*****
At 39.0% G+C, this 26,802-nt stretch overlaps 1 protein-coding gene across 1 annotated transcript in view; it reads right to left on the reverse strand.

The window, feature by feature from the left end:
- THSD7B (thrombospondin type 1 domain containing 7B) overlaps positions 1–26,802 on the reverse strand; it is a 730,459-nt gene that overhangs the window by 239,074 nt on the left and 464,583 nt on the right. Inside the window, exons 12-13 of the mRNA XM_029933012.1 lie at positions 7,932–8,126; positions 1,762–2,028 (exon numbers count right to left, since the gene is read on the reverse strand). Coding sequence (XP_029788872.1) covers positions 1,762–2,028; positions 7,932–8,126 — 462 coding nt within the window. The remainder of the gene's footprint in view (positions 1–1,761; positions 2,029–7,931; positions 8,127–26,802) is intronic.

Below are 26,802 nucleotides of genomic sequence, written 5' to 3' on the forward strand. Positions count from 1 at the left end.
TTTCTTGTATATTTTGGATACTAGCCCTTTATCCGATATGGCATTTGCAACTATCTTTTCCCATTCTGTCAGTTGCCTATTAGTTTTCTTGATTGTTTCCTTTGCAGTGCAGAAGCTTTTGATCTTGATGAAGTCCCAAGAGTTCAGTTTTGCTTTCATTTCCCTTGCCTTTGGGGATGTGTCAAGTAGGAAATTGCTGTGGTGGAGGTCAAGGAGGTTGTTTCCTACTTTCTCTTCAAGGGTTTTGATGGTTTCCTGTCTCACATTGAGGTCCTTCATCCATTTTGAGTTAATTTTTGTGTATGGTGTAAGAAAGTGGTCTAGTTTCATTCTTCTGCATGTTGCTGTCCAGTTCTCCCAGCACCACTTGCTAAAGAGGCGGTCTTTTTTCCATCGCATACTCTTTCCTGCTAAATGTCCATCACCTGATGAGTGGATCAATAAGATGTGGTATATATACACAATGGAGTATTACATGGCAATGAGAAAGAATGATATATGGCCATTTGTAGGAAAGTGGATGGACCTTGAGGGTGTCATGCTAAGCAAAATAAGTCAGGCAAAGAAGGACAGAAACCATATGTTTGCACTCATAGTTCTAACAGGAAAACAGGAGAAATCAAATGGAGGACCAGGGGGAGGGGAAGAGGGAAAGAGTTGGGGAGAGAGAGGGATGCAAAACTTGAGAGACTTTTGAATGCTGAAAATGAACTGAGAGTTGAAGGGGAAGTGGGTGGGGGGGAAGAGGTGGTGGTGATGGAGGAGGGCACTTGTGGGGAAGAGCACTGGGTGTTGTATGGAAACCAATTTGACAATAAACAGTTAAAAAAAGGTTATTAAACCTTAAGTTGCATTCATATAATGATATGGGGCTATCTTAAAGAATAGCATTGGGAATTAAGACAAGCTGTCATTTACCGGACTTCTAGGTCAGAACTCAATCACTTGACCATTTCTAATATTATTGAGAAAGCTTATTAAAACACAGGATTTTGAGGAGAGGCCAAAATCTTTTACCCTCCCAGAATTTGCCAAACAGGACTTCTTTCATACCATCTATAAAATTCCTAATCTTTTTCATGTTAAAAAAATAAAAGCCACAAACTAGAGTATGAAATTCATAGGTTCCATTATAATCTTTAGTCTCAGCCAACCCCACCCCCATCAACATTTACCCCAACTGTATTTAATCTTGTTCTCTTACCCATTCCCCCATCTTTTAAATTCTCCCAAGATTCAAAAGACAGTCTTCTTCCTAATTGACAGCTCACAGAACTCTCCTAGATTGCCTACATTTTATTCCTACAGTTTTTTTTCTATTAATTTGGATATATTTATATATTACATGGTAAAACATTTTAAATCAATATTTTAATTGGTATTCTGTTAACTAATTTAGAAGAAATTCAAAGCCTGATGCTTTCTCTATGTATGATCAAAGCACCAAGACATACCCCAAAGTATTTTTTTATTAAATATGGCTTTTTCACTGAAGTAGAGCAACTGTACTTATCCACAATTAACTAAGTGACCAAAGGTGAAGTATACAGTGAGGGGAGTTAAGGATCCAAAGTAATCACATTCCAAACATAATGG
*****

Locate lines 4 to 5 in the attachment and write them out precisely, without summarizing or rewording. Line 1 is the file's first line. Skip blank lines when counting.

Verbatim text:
Below are 26,802 nucleotides of genomic sequence, written 5' to 3' on the forward strand. Positions count from 1 at the left end.
TTTCTTGTATATTTTGGATACTAGCCCTTTATCCGATATGGCATTTGCAACTATCTTTTCCCATTCTGTCAGTTGCCTATTAGTTTTCTTGATTGTTTCCTTTGCAGTGCAGAAGCTTTTGATCTTGATGAAGTCCCAAGAGTTCAGTTTTGCTTTCATTTCCCTTGCCTTTGGGGATGTGTCAAGTAGGAAATTGCTGTGGTGGAGGTCAAGGAGGTTGTTTCCTACTTTCTCTTCAAGGGTTTTGATGGTTTCCTGTCTCACATTGAGGTCCTTCATCCATTTTGAGTTAATTTTTGTGTATGGTGTAAGAAAGTGGTCTAGTTTCATTCTTCTGCATGTTGCTGTCCAGTTCTCCCAGCACCACTTGCTAAAGAGGCGGTCTTTTTTCCATCGCATACTCTTTCCTGCTAAATGTCCATCACCTGATGAGTGGATCAATAAGATGTGGTATATATACACAATGGAGTATTACATGGCAATGAGAAAGAATGATATATGGCCATTTGTAGGAAAGTGGATGGACCTTGAGGGTGTCATGCTAAGCAAAATAAGTCAGGCAAAGAAGGACAGAAACCATATGTTTGCACTCATAGTTCTAACAGGAAAACAGGAGAAATCAAATGGAGGACCAGGGGGAGGGGAAGAGGGAAAGAGTTGGGGAGAGAGAGGGATGCAAAACTTGAGAGACTTTTGAATGCTGAAAATGAACTGAGAGTTGAAGGGGAAGTGGGTGGGGGGGAAGAGGTGGTGGTGATGGAGGAGGGCACTTGTGGGGAAGAGCACTGGGTGTTGTATGGAAACCAATTTGACAATAAACAGTTAAAAAAAGGTTATTAAACCTTAAGTTGCATTCATATAATGATATGGGGCTATCTTAAAGAATAGCATTGGGAATTAAGACAAGCTGTCATTTACCGGACTTCTAGGTCAGAACTCAATCACTTGACCATTTCTAATATTATTGAGAAAGCTTATTAAAACACAGGATTTTGAGGAGAGGCCAAAATCTTTTACCCTCCCAGAATTTGCCAAACAGGACTTCTTTCATACCATCTATAAAATTCCTAATCTTTTTCATGTTAAAAAAATAAAAGCCACAAACTAGAGTATGAAATTCATAGGTTCCATTATAATCTTTAGTCTCAGCCAACCCCACCCCCATCAACATTTACCCCAACTGTATTTAATCTTGTTCTCTTACCCATTCCCCCATCTTTTAAATTCTCCCAAGATTCAAAAGACAGTCTTCTTCCTAATTGACAGCTCACAGAACTCTCCTAGATTGCCTACATTTTATTCCTACAGTTTTTTTTCTATTAATTTGGATATATTTATATATTACATGGTAAAACATTTTAAATCAATATTTTAATTGGTATTCTGTTAACTAATTTAGAAGAAATTCAAAGCCTGATGCTTTCTCTATGTATGATCAAAGCACCAAGACATACCCCAAAGTATTTTTTTATTAAATATGGCTTTTTCACTGAAGTAGAGCAACTGTACTTATCCACAATTAACTAAGTGACCAAAGGTGAAGTATACAGTGAGGGGAGTTAAGGATCCAAAGTAATCACATTCCAAACATAATGG